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Journal of Nanomaterials
Volume 2015, Article ID 686891, 7 pages
Research Article

Characterization of Carbon Nanotube/Graphene on Carbon Cloth as an Electrode for Air-Cathode Microbial Fuel Cells

1Department of Power Mechanical Engineering, National Tsing Hua University, Hsinchu 30013, Taiwan
2Department of Mechanical Engineering, National United University, Miaoli 36003, Taiwan

Received 29 August 2014; Revised 26 November 2014; Accepted 24 December 2014

Academic Editor: Jin H. Kim

Copyright © 2015 Hung-Yin Tsai et al. This is an open access article distributed under the Creative Commons Attribution License, which permits unrestricted use, distribution, and reproduction in any medium, provided the original work is properly cited.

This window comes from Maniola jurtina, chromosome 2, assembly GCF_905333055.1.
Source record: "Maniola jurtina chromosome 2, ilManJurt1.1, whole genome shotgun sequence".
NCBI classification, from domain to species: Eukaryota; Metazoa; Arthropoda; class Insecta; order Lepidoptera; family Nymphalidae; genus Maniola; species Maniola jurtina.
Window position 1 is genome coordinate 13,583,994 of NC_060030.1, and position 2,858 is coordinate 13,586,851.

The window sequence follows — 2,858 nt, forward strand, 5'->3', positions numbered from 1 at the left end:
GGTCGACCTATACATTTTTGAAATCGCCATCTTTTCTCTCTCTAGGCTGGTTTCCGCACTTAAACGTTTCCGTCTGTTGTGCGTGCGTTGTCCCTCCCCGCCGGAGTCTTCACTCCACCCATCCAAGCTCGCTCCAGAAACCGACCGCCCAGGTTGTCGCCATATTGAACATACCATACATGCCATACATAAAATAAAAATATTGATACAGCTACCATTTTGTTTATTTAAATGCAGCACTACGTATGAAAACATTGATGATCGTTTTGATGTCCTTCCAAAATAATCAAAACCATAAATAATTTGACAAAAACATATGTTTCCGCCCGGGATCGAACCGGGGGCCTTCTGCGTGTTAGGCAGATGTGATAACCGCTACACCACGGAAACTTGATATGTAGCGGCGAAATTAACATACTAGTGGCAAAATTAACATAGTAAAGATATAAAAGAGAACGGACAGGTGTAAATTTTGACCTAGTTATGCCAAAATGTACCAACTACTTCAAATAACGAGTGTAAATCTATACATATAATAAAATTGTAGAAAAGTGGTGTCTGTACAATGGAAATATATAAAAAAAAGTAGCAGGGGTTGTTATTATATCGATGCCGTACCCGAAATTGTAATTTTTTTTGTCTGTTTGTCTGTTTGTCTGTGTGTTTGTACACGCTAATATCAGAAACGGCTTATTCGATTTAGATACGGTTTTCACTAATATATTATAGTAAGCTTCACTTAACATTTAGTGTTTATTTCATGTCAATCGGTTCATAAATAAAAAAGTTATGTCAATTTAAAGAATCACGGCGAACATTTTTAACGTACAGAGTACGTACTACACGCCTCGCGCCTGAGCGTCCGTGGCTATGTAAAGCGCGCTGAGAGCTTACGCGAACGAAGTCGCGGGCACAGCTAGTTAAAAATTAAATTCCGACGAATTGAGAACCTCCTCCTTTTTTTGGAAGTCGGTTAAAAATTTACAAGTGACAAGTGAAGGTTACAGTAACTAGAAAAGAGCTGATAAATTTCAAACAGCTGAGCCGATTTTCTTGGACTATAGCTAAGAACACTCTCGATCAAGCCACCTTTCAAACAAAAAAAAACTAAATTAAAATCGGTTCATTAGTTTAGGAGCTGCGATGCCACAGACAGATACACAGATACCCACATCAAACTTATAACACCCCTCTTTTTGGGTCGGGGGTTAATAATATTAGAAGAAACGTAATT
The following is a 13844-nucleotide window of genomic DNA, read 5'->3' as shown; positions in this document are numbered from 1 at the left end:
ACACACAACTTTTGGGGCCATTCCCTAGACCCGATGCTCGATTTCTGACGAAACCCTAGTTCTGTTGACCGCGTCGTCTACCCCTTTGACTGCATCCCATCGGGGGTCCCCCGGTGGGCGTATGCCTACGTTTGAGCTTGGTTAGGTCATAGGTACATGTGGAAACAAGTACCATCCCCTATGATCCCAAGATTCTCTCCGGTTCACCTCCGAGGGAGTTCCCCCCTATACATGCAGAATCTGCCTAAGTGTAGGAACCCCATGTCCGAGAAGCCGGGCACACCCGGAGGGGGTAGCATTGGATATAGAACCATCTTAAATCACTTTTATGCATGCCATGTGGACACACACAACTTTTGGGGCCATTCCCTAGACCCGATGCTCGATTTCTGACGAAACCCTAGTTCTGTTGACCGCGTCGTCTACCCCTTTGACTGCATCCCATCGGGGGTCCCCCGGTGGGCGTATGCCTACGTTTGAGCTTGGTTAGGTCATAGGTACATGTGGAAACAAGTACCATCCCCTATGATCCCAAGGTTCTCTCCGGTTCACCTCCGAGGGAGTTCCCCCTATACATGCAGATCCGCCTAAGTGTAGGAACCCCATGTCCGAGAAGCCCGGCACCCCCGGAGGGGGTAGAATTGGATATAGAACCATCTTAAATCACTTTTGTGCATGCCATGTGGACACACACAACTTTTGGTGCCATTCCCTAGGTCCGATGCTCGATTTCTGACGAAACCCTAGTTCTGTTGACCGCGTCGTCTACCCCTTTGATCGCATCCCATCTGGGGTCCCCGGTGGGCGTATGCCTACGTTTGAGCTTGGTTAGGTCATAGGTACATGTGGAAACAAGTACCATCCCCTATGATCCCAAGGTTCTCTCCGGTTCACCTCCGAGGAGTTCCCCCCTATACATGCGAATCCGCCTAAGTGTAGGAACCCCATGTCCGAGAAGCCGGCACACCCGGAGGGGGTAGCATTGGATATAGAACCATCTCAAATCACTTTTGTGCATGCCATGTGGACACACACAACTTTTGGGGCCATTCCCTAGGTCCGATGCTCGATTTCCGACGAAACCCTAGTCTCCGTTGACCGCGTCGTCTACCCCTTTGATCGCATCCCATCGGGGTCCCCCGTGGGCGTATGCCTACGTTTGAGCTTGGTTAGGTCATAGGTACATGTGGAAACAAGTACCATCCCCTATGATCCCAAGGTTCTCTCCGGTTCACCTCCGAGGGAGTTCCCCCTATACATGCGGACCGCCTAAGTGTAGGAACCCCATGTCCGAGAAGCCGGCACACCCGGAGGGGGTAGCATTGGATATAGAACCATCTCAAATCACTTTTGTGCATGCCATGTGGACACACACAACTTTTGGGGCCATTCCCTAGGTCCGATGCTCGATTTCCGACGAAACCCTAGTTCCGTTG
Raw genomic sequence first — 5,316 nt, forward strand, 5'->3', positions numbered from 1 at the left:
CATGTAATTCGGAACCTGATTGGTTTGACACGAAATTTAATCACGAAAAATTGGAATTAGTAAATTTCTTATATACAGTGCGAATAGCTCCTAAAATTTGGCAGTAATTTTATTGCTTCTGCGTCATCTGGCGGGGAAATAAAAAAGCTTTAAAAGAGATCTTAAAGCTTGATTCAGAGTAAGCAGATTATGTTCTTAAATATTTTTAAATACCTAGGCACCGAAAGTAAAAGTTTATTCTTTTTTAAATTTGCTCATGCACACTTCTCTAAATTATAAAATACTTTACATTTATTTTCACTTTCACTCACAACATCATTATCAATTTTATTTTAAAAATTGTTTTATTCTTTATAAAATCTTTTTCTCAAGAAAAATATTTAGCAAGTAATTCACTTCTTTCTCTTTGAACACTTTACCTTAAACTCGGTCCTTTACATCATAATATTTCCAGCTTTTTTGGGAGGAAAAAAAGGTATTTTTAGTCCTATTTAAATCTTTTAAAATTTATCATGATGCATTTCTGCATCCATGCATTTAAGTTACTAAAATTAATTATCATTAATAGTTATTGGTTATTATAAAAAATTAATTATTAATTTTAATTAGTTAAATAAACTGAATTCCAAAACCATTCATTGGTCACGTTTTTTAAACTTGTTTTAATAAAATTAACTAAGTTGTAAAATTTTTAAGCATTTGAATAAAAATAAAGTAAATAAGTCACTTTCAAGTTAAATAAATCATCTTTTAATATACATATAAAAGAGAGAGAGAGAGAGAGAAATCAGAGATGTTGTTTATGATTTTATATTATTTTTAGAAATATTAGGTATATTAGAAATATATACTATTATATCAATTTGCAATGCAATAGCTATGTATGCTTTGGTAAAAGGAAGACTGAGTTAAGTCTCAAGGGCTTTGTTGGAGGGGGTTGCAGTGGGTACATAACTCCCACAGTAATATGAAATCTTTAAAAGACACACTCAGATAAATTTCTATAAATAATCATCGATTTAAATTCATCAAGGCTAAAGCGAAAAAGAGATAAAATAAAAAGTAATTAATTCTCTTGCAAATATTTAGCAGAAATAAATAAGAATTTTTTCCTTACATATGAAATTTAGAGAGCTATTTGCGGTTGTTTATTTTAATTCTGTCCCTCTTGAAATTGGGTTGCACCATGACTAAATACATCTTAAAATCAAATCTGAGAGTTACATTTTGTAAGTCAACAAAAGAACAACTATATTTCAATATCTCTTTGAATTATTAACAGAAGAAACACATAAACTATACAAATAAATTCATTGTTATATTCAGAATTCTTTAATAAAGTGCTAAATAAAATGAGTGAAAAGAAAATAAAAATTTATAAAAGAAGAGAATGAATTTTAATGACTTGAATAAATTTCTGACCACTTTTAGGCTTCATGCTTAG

Microbial fuel cells (MFCs), which can generate low-pollution power through microbial decomposition, have become a potentially important technology with applications in environmental protection and energy recovery. The electrode materials used in MFCs are crucial determinants of their capacity to generate electricity. In this study, we investigate the performance of using carbon nanotube (CNT) and graphene-modified carbon-cloth electrodes in a single-chamber MFC. We develop a process for fabricating carbon-based modified electrodes and Escherichia coli HB101 in an air-cathode MFC. The results show that the power density of MFCs can be improved by applying a coat of either graphene or CNT to a carbon-cloth electrode, and the graphene-modified electrode exhibits superior performance. In addition, the enhanced performance of anodic modification by CNT or graphene was greater than that of cathodic modification. The internal resistance decreased from 377 kΩ for normal electrodes to 5.6 kΩ for both electrodes modified by graphene with a cathodic catalyst. Using the modified electrodes in air-cathode MFCs can enhance the performance of power generation and reduce the associated costs.